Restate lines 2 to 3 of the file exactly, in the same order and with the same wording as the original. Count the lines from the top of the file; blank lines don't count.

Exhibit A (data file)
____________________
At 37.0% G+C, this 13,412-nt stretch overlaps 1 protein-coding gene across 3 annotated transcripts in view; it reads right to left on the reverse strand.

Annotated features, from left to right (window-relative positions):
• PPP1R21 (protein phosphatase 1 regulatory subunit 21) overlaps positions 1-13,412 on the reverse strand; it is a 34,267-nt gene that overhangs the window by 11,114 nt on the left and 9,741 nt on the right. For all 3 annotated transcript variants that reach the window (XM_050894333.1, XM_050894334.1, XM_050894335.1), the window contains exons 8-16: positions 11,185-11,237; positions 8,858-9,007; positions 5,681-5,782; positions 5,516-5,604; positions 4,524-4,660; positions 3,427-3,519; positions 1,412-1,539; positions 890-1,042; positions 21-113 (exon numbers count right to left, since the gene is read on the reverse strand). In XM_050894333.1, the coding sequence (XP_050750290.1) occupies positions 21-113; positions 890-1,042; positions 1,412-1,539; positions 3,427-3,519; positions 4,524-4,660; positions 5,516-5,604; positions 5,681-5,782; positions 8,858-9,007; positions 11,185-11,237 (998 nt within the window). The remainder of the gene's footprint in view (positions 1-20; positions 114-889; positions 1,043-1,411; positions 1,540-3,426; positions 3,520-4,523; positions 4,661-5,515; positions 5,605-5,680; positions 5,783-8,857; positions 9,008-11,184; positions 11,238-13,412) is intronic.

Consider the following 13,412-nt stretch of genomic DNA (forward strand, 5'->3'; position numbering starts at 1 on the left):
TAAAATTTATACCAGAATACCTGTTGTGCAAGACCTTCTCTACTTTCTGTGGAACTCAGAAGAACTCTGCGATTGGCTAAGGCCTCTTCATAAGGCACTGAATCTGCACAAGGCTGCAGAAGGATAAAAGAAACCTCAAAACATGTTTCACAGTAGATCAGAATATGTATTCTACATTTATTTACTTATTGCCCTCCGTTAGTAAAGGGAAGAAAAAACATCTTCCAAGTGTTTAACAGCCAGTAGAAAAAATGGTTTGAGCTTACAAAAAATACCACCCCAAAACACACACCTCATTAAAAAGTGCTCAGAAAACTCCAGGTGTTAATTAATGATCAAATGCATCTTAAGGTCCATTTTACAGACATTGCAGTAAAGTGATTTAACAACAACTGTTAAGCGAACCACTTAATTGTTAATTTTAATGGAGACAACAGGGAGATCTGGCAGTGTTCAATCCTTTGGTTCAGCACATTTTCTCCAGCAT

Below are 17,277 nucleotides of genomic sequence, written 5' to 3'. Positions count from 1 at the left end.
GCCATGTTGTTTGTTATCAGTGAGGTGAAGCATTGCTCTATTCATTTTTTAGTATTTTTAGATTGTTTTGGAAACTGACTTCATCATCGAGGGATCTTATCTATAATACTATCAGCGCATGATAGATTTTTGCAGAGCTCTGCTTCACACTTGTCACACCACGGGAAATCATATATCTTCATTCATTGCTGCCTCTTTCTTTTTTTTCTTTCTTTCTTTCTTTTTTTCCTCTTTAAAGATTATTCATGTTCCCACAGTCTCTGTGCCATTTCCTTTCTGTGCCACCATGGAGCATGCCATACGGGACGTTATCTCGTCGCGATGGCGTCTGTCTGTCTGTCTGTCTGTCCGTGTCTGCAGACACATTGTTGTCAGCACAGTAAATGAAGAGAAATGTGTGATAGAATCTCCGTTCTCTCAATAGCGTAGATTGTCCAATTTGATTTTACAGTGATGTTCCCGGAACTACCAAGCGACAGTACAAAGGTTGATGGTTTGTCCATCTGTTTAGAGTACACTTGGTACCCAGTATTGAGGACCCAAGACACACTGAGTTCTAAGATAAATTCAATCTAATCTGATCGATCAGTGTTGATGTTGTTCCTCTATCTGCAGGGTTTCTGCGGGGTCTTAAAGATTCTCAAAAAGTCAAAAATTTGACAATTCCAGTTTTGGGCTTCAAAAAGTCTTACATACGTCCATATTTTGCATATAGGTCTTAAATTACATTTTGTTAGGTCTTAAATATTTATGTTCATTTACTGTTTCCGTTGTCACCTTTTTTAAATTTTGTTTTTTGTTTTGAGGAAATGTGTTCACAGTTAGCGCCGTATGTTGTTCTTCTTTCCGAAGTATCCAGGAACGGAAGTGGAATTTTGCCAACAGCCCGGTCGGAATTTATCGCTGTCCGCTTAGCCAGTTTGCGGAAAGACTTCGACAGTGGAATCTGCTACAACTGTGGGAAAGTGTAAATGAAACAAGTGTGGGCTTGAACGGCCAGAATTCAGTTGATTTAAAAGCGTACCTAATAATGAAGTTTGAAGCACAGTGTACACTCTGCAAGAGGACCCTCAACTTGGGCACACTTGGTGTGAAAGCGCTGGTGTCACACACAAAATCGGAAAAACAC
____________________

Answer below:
Annotated features, from left to right (window-relative positions):
• PPP1R21 (protein phosphatase 1 regulatory subunit 21) overlaps positions 1-13,412 on the reverse strand; it is a 34,267-nt gene that overhangs the window by 11,114 nt on the left and 9,741 nt on the right. For all 3 annotated transcript variants that reach the window (XM_050894333.1, XM_050894334.1, XM_050894335.1), the window contains exons 8-16: positions 11,185-11,237; positions 8,858-9,007; positions 5,681-5,782; positions 5,516-5,604; positions 4,524-4,660; positions 3,427-3,519; positions 1,412-1,539; positions 890-1,042; positions 21-113 (exon numbers count right to left, since the gene is read on the reverse strand). In XM_050894333.1, the coding sequence (XP_050750290.1) occupies positions 21-113; positions 890-1,042; positions 1,412-1,539; positions 3,427-3,519; positions 4,524-4,660; positions 5,516-5,604; positions 5,681-5,782; positions 8,858-9,007; positions 11,185-11,237 (998 nt within the window). The remainder of the gene's footprint in view (positions 1-20; positions 114-889; positions 1,043-1,411; positions 1,540-3,426; positions 3,520-4,523; positions 4,661-5,515; positions 5,605-5,680; positions 5,783-8,857; positions 9,008-11,184; positions 11,238-13,412) is intronic.